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Cloud Computing Services: All Aboard the XaaS Train!

XaaS Cloud Computing

Cloud computing is changing the way we do business, and XaaS, or ‘Everything-as-a-Service’, is at the center of it. XaaS includes any service or technology accessible via the Internet that has historically been installed locally or delivered on-site. XaaS, where the “X” refers to  “anything” and “everything” has become the umbrella term used to include SaaS (Software-as-a-Service), PaaS (Platform-as-a-Service), and IaaS (Infrastructure-as-a-Service), as well as several other such services. Whether you’ve heard of it or not, XaaS is already playing an integral role for businesses worldwide and it will only become more ubiquitous and essential across industries and global markets.

What the future holds: the natural technological evolution
With the current evolution of technology, it won’t be long until every business process, support system and infrastructure requirement will be available on-demand through some kind of ‘as-a-service’ offering. Due to increases in network connectivity, cost efficiencies and integrated web capabilities, major infrastructures and the processes that run on them are already migrating to the cloud.

The on-demand economy is in full-swing with companies such as Amazon Web Services, Uber, and Airbnb paving the way. In the digital age, these pay-per-use and on-demand services are provided by XaaS suppliers.

Business Benefits of Cloud Services
Rather than paying money up-front for a product that might only be used at a fraction of its capacity, XaaS is generally offered in a subscription or pay-per-use model, and flexible in nature so that you can pick and choose the services you need, and when you’ll need them. This “plug-and-play” solution has allowed many businesses to avoid much more costly expenditures in hardware, facilities and in-house support personnel.

Besides only paying for required services and capacity, other benefits of XaaS offerings include:

  • Flexibility
    • Ability to scale-up and ramp-down based on business and technical requirements
    • Accessibility from anywhere and from any device connected to the Internet
    • Availability of multiple feature sets, data storage, and support options
  • Cost efficiency
    • Reduced or eliminated human IT department support requirements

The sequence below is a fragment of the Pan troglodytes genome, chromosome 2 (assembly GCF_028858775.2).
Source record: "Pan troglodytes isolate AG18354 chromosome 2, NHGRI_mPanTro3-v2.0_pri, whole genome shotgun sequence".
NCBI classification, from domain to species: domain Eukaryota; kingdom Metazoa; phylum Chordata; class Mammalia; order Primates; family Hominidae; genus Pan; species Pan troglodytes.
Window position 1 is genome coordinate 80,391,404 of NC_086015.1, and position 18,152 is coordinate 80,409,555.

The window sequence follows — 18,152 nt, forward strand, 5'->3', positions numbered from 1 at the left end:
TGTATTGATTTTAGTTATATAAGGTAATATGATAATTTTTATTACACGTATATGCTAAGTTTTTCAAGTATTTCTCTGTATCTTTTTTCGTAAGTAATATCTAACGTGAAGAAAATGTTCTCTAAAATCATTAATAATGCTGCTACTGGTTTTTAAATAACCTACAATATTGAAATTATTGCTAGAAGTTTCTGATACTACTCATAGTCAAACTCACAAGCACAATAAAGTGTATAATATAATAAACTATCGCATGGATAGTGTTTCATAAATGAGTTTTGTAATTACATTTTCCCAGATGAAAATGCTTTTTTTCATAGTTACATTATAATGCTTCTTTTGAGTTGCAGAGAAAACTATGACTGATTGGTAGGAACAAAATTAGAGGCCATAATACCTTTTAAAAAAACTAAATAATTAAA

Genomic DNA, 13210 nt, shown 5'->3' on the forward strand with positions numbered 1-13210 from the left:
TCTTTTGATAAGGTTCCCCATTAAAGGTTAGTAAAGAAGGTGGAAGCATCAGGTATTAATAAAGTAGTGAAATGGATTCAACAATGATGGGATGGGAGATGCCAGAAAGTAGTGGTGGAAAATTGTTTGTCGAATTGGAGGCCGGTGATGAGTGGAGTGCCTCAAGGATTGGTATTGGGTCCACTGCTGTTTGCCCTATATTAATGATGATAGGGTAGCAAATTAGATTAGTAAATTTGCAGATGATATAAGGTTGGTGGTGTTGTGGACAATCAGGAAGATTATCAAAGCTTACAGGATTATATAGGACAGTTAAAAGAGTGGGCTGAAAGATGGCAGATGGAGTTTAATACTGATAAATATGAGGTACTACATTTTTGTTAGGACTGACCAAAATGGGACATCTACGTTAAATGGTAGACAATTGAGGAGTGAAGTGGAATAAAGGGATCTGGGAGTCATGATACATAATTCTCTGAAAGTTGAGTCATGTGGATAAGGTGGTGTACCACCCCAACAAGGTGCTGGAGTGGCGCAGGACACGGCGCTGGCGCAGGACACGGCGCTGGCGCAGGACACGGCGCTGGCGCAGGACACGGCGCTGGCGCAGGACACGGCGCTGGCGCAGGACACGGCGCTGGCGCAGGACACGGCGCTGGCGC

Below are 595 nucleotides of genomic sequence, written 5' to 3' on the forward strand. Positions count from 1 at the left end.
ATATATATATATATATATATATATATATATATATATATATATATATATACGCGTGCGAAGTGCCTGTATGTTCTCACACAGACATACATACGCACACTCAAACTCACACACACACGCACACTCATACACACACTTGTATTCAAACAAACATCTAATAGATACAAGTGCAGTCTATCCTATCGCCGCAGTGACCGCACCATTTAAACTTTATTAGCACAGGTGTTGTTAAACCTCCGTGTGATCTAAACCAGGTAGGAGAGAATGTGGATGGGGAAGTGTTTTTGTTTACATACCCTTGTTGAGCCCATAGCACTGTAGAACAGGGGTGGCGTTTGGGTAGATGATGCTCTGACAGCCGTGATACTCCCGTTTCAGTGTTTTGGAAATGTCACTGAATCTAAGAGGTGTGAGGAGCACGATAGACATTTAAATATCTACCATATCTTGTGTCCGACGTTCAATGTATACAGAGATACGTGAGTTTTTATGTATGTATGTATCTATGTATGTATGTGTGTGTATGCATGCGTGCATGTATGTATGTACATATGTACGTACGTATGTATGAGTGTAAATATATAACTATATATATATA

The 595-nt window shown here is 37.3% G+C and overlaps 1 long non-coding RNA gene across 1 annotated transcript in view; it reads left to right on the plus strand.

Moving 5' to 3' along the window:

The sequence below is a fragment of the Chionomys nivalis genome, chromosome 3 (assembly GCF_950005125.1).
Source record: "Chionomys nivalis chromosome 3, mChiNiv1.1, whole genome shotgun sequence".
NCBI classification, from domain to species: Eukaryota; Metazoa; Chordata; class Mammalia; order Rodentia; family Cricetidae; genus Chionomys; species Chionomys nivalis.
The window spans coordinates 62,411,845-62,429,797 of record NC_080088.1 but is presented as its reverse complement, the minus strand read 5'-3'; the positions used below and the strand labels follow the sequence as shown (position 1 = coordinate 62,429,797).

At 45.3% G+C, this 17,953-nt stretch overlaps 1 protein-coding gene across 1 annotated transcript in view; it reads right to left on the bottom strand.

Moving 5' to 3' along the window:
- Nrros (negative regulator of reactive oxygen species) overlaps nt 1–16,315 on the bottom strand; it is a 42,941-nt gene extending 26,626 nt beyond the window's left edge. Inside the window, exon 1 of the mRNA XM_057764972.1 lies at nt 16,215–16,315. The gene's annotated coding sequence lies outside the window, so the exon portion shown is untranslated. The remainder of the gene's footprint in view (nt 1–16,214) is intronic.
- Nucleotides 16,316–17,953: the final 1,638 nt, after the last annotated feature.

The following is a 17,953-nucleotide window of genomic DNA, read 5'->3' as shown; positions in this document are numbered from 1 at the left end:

• Reduced or eliminated costly equipment and infrastructure requirements
    • Pay only for required capacity, and only for the period that it is needed
  • Quick deployment
    • Can be set-up easily and in a short period of time, reducing time to launch
  • Regular updates
    • Service providers update offerings automatically to accommodate the most up-to-date technology, features and security patches
  • Risk mitigation
    • Free trial periods are offered for many XaaS offerings—allowing to try before you buy
    • Feature and security updates are often automatically rolled-out across subscribed services

With all the general positivity surrounding cloud computing and XaaS, there are some drawbacks:

  • Security and privacy
    • Need to rely on the service provider to maintain security of sensitive and confidential data
    • Service providers can be prone to malicious attacks and outages
  • Technical issues
    • Access to a service is dependent on an Internet connection—meaning that if your connection to the Internet is interrupted, services will be unavailable
  • Limited Customizations
    • While you may be well serviced by the features and capabilities of a cloud offering, your specific customized requirements may not be accommodated

The advantages of XaaS offerings tend to far outweigh their short-comings.

For businesses, XaaS is not a question of “if” but rather of “when.” Companies are already migrating their services to XaaS models in droves. Packaged software is all but extinct and in-house computing infrastructure is going that route, too. It’s no longer inconceivable to think that everything on your desktop computer will soon exist in the cloud. With projections that the XaaS market will grow an average of 40% a year until 2020, and estimates that businesses will direct more than $1 trillion towards cloud computing by 2020, it isn’t hard to see why XaaS computing will soon be the norm.

In order for a business to stay nimble and competitive, it must strive to use the latest in technology. Businesses need to understand what XaaS can do for them in order to keep pace or gain an advantage over the competition. If your business uses a service or product that can be provided over the internet, you owe it to yourself to consider XaaS.

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About Kevin Miller

While climbing the ranks in the aviation industry, Kevin earned a BA in Political Science from Concordia University. After 12 years of serving different roles in the aviation world, Kevin wanted to immerse himself in the world of technology and online marketing. In 2015 Kevin joined HTC, bringing with him his interpersonal and managerial skills as well as a fresh perspective. Interested in all things Google, from AdWords to Analytics, Kevin also has a passion for sports, comics, travel and international politics.